Forecasts of abundant Sacramento and Klamath River fall Chinook salmon allowed the FGC to adopt long seasons and liberal bag limits.

“California salmon fishermen have endured ‘boom & bust’ seasons over the past decade,” said FGC President Michael Sutton.  “The Commission is delighted that forecast salmon returns are high enough this year to justify greater catch limits.”

Estimates are that the numbers of returning Sacramento River fall-run Chinook and Klamath River fall-run Chinook salmon will exceed conservation objectives.

“California anglers are looking forward to some excellent salmon fishing opportunities this season,” said Stafford Lehr, CDFW Fisheries Branch Chief. “The ocean abundance and projected inland returns are good for both the Sacramento and Klamath River fall Chinook. The Klamath River fall Chinook ocean forecast is the third highest since 1985.”

The newly adopted ocean salmon sport fishing regulations conform to those adopted by the Pacific Fishery Management Council last week. The opening date in the Klamath Management Zone is May 1. All other zones are currently open. Complete ocean salmon regulations are posted at:

On all Central Valley rivers, the daily bag and possession limit is two Chinook salmon.

On the Trinity and Klamath rivers the daily bag limit is three adult Chinook 22 inches or longer and one Chinook jack less than 22 inches. The possession limit is nine adults and three jacks prior to reaching the quota. All anglers must have Salmon Harvest Cards in their possession when fishing for salmon on the Klamath and Trinity rivers.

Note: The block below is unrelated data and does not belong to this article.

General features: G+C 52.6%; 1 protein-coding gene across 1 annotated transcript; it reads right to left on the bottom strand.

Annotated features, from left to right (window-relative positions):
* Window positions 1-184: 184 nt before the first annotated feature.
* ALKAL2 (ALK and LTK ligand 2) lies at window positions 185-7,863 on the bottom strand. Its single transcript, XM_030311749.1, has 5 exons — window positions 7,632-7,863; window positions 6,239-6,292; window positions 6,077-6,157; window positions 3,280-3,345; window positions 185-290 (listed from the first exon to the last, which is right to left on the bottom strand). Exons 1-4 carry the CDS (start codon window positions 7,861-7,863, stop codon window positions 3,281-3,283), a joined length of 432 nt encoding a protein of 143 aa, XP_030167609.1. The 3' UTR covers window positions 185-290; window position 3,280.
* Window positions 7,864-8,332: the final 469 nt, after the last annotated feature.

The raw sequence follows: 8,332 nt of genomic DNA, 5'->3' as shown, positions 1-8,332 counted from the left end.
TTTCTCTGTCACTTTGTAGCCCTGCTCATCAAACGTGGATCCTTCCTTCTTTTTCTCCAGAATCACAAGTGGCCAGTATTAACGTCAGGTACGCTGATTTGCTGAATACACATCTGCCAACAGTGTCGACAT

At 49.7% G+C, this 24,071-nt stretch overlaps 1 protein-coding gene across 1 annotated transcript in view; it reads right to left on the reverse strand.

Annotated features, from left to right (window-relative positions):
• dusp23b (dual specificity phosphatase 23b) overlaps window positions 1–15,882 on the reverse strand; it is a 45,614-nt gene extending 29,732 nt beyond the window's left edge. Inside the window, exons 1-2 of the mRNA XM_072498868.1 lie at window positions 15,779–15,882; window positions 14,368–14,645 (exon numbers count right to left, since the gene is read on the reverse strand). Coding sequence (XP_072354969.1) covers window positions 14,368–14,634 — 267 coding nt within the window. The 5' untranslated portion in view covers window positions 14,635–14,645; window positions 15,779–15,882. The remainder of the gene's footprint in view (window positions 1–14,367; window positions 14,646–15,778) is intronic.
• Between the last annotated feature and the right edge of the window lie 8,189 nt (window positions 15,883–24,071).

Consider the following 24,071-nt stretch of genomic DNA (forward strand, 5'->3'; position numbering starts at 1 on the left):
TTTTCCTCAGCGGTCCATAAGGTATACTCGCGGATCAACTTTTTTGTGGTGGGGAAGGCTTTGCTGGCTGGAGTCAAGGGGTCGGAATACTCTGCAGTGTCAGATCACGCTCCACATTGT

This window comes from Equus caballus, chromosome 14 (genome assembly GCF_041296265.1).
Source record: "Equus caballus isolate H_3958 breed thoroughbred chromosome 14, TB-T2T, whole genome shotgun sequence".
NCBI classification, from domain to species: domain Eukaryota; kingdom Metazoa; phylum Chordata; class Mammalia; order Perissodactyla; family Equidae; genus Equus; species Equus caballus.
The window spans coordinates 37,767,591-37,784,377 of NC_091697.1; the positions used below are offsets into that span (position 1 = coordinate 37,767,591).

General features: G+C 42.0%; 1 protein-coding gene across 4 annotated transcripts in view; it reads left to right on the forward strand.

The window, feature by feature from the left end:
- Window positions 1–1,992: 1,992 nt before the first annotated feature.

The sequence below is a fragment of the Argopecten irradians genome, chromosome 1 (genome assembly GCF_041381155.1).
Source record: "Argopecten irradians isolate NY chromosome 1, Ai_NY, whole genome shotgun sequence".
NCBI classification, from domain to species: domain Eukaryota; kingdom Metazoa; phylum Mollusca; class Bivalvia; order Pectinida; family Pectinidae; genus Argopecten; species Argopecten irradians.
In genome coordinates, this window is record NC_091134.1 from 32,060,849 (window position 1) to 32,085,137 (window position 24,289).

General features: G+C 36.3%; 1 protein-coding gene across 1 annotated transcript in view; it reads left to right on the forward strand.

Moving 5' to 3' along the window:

Key elements of the newly adopted ocean and inland salmon seasons and regulations for Central Valley and the Klamath and Trinity rivers are listed below. The full regulations package approved by the Commission will be available at


Open Aug. 1 through Dec.16 from the Deschutes Road Bridge near Anderson downstream to 500 feet upstream from Red Bluff Diversion Dam.

Open July 16 through Dec. 16 from 150 feet below the Lower Red Bluff (Sycamore) boat ramp to the Highway 113 Bridge near Knights Landing.

Open July 16 through Dec. 16 from the Highway 113 Bridge near Knights Landing downstream to the Carquinez Bridge.


Open July 16 through Oct. 15 from unimproved boat launch ramp above the Thermalito Afterbay Outfall downstream to 200 yards above the Live Oak boat ramp.

Open July 16 through Dec. 16 from 200 yards above Live Oak boat ramp to the mouth.


Open from July 16 through Dec. 31 from Nimbus Dam to Hazel Avenue Bridge.